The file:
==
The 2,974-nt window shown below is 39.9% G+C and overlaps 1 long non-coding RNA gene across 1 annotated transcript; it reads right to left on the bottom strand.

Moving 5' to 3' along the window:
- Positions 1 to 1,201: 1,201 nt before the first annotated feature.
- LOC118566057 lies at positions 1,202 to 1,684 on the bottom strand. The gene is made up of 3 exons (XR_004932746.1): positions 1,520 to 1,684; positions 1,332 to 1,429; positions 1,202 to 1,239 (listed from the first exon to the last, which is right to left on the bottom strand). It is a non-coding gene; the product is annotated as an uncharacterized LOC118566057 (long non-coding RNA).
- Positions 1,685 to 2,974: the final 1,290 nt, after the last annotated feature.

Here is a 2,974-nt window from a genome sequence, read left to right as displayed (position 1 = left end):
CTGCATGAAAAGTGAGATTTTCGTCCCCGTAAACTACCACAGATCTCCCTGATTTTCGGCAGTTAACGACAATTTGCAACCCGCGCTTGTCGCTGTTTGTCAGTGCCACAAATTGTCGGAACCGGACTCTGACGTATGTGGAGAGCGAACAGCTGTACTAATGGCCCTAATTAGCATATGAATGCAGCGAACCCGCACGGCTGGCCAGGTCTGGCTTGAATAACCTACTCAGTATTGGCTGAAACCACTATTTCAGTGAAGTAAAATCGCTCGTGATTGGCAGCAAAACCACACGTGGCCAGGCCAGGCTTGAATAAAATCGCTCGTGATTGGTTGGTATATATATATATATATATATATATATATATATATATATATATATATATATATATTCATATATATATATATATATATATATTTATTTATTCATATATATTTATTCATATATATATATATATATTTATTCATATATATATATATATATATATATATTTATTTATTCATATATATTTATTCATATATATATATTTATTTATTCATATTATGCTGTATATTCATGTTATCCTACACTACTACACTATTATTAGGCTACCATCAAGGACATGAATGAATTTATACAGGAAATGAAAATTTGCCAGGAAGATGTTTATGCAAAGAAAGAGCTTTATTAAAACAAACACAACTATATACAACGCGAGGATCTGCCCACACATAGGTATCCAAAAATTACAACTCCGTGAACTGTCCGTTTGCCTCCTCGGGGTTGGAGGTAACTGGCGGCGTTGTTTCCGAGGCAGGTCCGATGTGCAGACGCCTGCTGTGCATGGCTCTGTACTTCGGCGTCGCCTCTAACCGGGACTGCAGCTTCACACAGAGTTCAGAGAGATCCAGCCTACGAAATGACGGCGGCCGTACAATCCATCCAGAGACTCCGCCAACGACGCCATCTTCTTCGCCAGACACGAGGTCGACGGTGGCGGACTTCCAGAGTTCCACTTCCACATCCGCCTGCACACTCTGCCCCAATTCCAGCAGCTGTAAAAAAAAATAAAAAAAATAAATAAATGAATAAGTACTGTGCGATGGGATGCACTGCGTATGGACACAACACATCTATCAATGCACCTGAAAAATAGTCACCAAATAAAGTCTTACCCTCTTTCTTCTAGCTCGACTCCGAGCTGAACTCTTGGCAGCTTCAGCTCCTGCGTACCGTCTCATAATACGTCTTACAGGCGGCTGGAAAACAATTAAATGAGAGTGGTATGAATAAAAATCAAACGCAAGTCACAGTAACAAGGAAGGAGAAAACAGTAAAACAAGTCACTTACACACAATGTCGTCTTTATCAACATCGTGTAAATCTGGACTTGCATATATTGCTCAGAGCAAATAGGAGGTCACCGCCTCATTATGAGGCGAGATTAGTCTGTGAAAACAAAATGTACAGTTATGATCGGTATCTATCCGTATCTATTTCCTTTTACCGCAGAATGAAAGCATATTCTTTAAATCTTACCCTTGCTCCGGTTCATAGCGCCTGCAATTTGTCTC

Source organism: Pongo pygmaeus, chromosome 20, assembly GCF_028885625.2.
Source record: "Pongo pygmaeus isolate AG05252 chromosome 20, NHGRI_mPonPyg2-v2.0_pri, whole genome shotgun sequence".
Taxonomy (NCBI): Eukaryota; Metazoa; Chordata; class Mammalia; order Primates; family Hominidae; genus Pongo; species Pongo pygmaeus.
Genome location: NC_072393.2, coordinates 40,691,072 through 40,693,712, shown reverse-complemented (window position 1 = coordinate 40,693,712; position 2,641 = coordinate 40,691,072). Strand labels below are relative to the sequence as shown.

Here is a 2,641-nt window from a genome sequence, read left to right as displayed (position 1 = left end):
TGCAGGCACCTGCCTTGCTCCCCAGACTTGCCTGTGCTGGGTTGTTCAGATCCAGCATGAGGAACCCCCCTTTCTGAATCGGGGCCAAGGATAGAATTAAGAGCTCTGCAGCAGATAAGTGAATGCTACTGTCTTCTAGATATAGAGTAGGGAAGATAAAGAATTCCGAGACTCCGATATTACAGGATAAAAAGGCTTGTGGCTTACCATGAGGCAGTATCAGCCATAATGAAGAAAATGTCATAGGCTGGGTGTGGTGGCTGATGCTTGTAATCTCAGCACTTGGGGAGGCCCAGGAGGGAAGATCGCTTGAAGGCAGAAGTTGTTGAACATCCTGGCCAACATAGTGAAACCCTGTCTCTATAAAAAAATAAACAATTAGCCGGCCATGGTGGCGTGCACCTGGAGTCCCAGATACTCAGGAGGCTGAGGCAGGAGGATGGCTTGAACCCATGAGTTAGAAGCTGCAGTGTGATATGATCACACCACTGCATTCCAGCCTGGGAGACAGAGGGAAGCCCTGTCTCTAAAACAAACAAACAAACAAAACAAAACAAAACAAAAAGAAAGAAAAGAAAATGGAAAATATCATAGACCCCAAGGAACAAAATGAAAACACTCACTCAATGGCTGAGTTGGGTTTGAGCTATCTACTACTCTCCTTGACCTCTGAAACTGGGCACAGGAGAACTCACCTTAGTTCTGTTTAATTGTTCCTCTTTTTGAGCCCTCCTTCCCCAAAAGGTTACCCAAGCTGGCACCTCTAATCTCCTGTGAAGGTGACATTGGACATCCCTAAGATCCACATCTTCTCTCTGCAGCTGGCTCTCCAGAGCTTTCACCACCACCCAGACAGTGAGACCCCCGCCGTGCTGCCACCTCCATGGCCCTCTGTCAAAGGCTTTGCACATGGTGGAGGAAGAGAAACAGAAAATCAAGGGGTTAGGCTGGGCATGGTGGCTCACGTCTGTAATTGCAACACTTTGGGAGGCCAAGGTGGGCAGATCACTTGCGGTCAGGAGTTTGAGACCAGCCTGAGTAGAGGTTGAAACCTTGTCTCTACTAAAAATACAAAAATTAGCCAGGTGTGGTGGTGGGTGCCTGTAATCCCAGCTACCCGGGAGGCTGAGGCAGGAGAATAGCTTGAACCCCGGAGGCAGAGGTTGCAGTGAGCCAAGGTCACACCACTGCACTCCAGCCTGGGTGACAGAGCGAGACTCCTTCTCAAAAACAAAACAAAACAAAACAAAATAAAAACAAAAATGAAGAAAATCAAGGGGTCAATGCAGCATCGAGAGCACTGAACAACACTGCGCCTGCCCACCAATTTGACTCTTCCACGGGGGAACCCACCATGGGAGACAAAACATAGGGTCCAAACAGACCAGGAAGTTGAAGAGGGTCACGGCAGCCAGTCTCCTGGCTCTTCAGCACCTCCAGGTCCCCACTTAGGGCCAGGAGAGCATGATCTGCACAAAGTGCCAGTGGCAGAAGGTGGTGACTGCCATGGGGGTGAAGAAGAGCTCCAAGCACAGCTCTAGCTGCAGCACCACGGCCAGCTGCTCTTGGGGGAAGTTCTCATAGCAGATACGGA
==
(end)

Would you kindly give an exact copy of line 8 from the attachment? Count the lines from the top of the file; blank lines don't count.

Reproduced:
Source organism: Pongo pygmaeus, chromosome 20, assembly GCF_028885625.2.